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Re: How smart are the XSLT processors? Are there any X

Subject: Re: How smart are the XSLT processors? Are there any XSLT processors that convert tree-recursive functions into efficient iterative procedures?
From: David Carlisle <davidc@xxxxxxxxx>
Date: Thu, 29 Apr 2010 09:38:03 +0100
Re:  How smart are the XSLT processors? Are there any X
On 29/04/2010 03:19, Dimitre Novatchev wrote:
FXSL: 33ms

DC:      10.5  seconds.     Also, there is loss of accuracy after the
35th digit.

ah, interesting, I didn't go that far up and saw essentially the same times within experimental error (and exact results). Of course the algorithm I used for power (halving and multiplying: is more or less the same one you used for fib so you'd expect the same number of calculations more or less, but presumably after a while the xs:integer calculations in your version are intrinsically faster then the higher-than-double precision xs:decimal in mine.

the loss of accuracy is of course to be expected, I could have entered phi and root 5 more accurately but I haven't checked recently how many digits of accuracy saxon supports in any case.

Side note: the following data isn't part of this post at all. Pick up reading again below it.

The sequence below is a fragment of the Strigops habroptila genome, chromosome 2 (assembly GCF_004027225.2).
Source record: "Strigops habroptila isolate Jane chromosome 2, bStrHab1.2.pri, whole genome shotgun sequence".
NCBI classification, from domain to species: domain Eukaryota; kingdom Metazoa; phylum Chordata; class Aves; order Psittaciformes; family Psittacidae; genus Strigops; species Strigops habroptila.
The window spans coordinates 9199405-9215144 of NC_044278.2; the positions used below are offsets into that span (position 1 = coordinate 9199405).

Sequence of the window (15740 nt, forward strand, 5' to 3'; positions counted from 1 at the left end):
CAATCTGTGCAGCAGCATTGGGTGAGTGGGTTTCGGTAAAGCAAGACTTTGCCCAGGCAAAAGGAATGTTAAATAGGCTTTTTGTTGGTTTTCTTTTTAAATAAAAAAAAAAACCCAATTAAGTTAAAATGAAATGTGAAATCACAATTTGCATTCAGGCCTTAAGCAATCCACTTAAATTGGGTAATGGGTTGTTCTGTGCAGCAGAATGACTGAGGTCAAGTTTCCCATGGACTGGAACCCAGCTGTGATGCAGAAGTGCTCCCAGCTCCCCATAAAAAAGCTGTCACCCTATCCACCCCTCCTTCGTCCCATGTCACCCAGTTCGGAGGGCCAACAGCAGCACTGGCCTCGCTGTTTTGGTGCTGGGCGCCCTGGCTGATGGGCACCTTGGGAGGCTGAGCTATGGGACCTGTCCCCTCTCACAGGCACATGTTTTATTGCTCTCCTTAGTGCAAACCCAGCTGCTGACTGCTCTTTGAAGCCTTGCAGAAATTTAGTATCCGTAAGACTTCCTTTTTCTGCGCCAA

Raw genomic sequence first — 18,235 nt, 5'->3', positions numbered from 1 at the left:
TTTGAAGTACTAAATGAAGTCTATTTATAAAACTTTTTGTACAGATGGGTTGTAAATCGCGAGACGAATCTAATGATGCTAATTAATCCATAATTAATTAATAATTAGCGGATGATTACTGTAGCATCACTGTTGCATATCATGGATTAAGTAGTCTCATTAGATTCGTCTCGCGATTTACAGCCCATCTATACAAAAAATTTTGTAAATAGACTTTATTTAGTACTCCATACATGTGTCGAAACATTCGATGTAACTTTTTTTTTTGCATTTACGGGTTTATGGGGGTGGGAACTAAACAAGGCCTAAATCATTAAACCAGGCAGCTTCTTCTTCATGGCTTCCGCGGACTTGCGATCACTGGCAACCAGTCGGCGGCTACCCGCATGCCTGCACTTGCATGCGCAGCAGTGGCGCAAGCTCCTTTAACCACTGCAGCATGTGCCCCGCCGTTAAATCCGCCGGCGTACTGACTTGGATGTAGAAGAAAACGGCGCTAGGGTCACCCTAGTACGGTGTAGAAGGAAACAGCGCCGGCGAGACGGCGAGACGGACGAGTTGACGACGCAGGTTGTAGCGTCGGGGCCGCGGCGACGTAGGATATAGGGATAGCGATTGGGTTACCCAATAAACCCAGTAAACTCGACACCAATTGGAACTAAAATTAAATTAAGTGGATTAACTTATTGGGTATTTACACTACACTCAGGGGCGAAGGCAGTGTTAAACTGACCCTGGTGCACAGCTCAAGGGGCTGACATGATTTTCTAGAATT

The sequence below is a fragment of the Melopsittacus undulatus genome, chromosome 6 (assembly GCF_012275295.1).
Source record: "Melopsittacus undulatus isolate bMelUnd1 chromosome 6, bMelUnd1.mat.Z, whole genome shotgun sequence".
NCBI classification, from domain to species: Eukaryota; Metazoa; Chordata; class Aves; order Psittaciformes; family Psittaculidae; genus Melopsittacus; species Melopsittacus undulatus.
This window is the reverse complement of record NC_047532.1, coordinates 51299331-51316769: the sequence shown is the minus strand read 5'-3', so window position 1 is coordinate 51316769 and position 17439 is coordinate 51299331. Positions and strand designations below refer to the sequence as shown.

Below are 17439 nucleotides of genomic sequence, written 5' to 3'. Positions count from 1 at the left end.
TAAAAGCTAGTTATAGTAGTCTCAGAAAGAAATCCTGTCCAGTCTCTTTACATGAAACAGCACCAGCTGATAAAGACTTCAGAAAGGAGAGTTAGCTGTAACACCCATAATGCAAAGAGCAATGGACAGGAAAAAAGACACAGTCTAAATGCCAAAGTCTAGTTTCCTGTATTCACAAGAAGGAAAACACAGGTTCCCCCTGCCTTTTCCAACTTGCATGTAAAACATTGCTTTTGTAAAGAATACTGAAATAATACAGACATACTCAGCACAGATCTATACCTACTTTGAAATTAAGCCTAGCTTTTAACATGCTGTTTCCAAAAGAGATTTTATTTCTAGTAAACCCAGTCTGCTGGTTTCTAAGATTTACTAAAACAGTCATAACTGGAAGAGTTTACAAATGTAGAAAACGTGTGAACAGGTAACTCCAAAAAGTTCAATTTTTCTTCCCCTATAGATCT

The algorithm I used would make more sense (and probably be a lot quicker) if power was a function in the language (and could be directly or closely supported by the hardware arithmetic) but that would be unlikely to be so useful for very high bignum support where a high level optimised library is always(?) going to be needed.

So for the question in the subject line, some compilers may spot some simple non-tail recursive idioms and rewrite but they are unlikely to
(but could; as it only uses high school arithmetic) rewrite linear recurrence relations to non-linear but much more efficient relations (as for Dimitre's version) or closed form solutions (as mine).
I intened to write mine not as a speed race against fxsl but to show a closed form solution but that point was a bit lost as I had to implement power by a recursive algorithm in any case.

For everyone else, the moral is use fxsl more often:-)


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